Reality Check

Finanza Operativa di Finanza Operativa 17 Ottobre 2017 | 13:00

A cura di Walter Snyder, Swiss Financial Consulting

The Fed seems not to understand why there is so little inflation with the economy doing so well that a rate rise in December is probable and two or three more increases in 2018 are possible. There are various pundits that claim the US is doing well on many fronts with the unemployment percentage employed as an argument to prove that the Wall Street rally is thoroughly justified.

The BLS (Bureau of Labor Statistics) has come up with a figure for unemployment that is used by the Fed in determining policy, namely, 4.3%. This number is the result of statistical juggling, and one must credit the people at the BLS with a certain gift for creativity and number twisting. If the US debt clock is in any way reliable, unemployment is not at 4.3% but much higher, and the economy is not doing well at all.

An examination of some key numbers quickly shows that not all is well in the land of the free and the brave. President Trump is surely right when he claims that American jobs have gone abroad. The number of people employed in manufacturing in 2000 was 17.1 million (numbers rounded off) while there were only12.5 million in 2017, a loss of 4.6 million jobs. That cannot be considered to be a positive factor.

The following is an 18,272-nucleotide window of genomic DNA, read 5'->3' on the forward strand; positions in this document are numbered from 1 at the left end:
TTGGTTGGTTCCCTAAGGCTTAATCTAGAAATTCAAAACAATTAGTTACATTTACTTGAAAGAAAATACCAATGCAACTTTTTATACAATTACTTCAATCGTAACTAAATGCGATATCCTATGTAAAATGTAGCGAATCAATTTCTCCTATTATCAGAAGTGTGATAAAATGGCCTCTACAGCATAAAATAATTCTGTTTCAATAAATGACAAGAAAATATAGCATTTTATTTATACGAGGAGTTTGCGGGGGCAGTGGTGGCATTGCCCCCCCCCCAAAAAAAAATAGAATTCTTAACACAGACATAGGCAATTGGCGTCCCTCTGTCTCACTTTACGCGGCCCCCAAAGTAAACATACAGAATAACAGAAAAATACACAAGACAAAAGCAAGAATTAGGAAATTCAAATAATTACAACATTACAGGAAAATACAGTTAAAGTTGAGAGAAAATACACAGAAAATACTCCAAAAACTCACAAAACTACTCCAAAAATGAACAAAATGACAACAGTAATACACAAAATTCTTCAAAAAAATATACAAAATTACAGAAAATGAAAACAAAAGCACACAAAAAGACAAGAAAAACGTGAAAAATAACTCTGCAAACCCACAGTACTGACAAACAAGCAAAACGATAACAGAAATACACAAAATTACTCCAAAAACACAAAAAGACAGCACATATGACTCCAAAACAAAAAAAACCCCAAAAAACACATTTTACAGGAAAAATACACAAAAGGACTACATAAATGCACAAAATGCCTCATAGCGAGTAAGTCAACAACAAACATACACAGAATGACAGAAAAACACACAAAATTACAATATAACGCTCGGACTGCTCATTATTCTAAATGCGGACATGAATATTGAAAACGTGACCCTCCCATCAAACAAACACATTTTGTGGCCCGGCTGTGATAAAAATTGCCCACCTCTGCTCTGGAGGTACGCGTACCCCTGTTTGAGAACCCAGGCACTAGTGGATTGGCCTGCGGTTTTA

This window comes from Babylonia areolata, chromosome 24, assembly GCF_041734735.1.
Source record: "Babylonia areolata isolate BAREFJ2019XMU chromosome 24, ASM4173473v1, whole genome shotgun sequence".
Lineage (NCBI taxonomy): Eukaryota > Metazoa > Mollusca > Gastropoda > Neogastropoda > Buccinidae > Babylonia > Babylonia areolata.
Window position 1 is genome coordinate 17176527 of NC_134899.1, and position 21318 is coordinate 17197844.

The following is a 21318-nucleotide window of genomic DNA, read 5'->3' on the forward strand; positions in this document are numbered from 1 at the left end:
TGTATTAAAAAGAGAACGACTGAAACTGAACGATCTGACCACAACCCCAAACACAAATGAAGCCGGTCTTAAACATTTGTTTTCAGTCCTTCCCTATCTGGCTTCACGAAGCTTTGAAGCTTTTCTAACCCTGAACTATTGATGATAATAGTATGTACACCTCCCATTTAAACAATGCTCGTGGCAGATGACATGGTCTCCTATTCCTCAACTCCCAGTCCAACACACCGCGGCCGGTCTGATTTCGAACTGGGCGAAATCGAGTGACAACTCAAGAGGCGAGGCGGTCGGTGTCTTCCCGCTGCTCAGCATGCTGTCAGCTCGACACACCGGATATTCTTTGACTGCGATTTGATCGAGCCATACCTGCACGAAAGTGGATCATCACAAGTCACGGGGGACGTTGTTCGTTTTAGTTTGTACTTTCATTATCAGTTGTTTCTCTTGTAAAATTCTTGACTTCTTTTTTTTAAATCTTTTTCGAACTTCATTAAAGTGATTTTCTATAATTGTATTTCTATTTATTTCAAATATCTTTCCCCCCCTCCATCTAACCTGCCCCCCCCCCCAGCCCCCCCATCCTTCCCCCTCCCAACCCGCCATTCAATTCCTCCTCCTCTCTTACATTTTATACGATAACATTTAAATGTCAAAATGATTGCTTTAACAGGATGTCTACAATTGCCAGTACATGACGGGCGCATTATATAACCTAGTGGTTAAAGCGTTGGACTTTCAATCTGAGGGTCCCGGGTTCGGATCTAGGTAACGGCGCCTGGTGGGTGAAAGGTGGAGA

The official number of unemployed is 6.8 million while the real number is 13.3, practically double the official number. So unemployment should really be around 8.5%. But that is not all. The number of people in the work force in 2000 was 156.19 million, but there are only 154.43 million now, about 1.76 million fewer after seventeen years. The number of people not in the work force was 79.68 million in 2000 while now it is 94.42 million, an increase of 14 .74 million. The US labor force participation rate is around 63.1%, but it was about 67% in 2000. The labor force participation rate is currently lower than what it has been for the last thirty years and is closer to what it was in the 1950s and 1960s.

Given these numbers the enthusiasm of the Fed for the optimistic figures churned out by the BLS seems rather suspicious. The Fed is trying to give the impression that the economy is doing well and that the Fed is achieving its goal of maintaining full employment and stability. It has been widely accepted that the current recovery is a weak one and there has been growth albeit slow. However, when the great increase in debt is considered, and it is now 105% of GDP, along with ZIRP and NIRP since 2008, the huge bull rally on Wall Street has to be explained by all the liquidity injected into the market by QE. What will happen with QT?

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